Welcome to Session 4! Where we get our hands dirty with prototyping in order to turn our lofty ideas into concrete, visible solutions!
Catching up on lost time from all the fun from Session 3, we went straight into Software App Development Prototyping!
Everyone who is not a software native believes that mobile app development is all about lines of code and magic in order to roll out an app! But that is not true! Well, maybe the “magic” part is true and our developer friends will agree.
Nonetheless, Software App Development has an entire spectrum ranging from the high-fidelity, fully coded prototypes to lower fidelity ones that can be done on Photoshop, Powerpoint, or even Pen & Paper!
So we started our participants going with some basic paper prototyping! All that is needed is a nice looking smartphone template & one’s creativity! It is a good way to test out features and user interactions before coding out the app, less we make any mistakes or overlook certain elements.
Seen here is Jia Liang, our UX consultant-cum-participant using a clock as a steering wheel to simulate being a driver, and Alfred (not pictured) our deaf participant testing out his paper prototype. He has a template of an iPhone, as well as a slew of hand-drawn & printed screens, to simulate the multiple screens and interactions that would occur during entire ride-hailing experience! All he has to do is slide the slew of paper upwards to simulate using an actual mobile app!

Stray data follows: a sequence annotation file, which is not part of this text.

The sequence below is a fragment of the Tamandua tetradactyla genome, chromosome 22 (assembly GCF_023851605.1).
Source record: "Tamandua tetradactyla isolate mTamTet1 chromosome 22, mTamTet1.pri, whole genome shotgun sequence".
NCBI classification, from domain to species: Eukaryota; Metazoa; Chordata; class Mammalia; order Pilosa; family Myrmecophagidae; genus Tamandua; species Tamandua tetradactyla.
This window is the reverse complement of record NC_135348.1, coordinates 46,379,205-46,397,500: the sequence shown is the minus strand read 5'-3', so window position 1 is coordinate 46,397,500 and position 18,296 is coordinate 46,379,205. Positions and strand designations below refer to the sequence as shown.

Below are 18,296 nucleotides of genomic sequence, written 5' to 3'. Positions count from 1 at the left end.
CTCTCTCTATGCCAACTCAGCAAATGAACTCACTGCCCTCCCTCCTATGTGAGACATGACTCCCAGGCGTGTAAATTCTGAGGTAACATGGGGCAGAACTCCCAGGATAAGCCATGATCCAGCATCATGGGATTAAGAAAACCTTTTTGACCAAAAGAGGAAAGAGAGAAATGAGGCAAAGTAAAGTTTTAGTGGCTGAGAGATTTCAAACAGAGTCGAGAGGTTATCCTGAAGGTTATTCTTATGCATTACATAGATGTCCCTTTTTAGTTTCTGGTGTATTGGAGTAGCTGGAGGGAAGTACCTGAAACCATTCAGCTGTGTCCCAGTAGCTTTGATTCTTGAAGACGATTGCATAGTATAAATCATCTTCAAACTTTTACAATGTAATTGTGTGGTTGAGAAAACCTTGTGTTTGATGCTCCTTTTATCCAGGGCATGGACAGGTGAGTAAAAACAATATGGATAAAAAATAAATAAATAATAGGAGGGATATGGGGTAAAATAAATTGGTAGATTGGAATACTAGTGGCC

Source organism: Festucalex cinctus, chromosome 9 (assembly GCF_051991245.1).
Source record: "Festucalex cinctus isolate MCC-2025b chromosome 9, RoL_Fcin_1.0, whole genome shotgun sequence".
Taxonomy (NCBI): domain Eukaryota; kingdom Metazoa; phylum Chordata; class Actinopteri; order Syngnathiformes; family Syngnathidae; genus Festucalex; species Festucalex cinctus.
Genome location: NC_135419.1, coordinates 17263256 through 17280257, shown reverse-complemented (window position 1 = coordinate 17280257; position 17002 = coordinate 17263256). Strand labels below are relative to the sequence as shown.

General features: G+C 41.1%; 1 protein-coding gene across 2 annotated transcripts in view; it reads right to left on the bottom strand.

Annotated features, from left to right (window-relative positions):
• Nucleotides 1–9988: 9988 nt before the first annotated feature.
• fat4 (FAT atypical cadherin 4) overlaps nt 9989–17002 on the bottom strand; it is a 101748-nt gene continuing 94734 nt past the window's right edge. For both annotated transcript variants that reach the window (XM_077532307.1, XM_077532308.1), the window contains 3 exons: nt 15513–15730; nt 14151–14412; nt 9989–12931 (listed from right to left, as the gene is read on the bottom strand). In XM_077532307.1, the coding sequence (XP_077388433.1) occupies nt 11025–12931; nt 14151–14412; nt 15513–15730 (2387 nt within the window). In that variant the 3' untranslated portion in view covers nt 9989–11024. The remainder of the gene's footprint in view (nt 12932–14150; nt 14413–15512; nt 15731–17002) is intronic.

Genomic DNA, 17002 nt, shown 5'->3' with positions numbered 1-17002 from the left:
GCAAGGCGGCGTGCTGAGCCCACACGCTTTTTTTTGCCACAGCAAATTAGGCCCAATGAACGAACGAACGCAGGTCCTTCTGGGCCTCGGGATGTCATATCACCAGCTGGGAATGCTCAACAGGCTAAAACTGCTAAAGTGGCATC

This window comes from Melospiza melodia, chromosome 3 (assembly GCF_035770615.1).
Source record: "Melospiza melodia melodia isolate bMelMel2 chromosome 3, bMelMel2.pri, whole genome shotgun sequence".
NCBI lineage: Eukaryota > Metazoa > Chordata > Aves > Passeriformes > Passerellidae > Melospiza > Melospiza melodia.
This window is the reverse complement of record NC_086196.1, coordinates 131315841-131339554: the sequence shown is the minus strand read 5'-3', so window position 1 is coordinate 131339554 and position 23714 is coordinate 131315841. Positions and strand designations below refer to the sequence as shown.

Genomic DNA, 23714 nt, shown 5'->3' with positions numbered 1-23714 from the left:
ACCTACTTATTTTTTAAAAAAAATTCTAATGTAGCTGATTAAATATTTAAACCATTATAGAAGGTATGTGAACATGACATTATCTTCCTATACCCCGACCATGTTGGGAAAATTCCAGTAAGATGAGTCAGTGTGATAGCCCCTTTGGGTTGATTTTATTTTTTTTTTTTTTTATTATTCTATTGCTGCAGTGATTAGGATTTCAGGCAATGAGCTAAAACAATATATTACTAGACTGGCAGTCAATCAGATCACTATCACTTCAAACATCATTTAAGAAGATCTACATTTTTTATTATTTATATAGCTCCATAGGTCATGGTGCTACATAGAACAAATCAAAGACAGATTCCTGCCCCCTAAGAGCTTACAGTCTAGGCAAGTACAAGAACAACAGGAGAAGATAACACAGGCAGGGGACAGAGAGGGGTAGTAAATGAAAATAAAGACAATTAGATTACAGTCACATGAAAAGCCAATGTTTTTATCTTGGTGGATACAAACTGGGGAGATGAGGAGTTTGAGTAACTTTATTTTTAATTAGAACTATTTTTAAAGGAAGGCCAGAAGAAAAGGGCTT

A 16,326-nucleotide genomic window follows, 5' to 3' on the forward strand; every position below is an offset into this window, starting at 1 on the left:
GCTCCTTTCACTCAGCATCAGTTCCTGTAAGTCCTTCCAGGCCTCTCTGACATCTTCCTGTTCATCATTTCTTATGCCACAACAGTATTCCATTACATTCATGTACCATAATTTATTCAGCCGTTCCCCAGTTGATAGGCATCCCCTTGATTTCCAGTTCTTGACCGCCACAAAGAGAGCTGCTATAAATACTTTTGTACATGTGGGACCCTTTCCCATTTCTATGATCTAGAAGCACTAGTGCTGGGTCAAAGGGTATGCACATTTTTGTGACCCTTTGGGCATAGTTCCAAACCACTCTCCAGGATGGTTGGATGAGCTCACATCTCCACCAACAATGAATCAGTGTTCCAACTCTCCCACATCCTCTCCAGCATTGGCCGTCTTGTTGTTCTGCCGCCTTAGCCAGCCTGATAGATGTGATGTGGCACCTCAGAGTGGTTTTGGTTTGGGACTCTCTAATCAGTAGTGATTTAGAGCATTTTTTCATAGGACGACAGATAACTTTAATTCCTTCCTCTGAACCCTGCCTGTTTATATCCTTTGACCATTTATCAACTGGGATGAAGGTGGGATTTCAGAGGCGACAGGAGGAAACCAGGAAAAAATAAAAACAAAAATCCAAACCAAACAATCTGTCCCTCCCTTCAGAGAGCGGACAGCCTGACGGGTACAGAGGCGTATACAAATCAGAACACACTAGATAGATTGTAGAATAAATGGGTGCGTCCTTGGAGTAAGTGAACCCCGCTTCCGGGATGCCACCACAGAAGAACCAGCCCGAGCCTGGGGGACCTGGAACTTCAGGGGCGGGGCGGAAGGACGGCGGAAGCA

Of course we had other groups who were lazy, but always innovative! Instead of drawing out a sequence of screens for a paper prototype, they placed a series of post-its on an actual iPhone to simulate pop-up notifications on a mobile phone!
(In Picture: Yew Gek, a visually-impaired participant testing out additional features atop her iPhone which is actually using VoiceOver [A screen reading function] & Screen Curtain [A function that allows you to use your phone in “blackout mode”, especially useful to keep on-screen information private] to access the Grab App.)
(Another pop-up notification feature being tested out with our visually-impaired participants)
(Another group’s paper prototype to visualise how their ideas would look in the Grab App!)
One of the most interesting challenges for our participants, was how to make their prototypes VoiceOver-compatible. Since it was on paper, there was no way the phone would be able to read out the information on their paper prototypes! So instead, our participants became “human screen readers” who paid close attention to the taps & swipes our visually-impaired testers made on their prototypes and reading the according features out loud.
Having created their prototypes, participants then tested them out with our deaf and blind participants before refining their prototypes further!
In Session 5, participants will create higher fidelity prototypes on-screen! Stay tuned for that, or better still, join us! As long as you’ve read all the blog posts in the (these)abilities L.A.B. Grab Lab Series thus far, you will be able to fit right in!
In the meantime, here are all our participants-turned-designer from Session 4!
(Not in picture: Wee Liam, Yew Gek, Choon Hui, Swee Kim & Tony, our visually-impaired friends from the Singapore Association for the Visually-Handicapped [SAVH])
Share on Twitter Share on Facebook
An aggregated calendar of disability-related events in Singapore.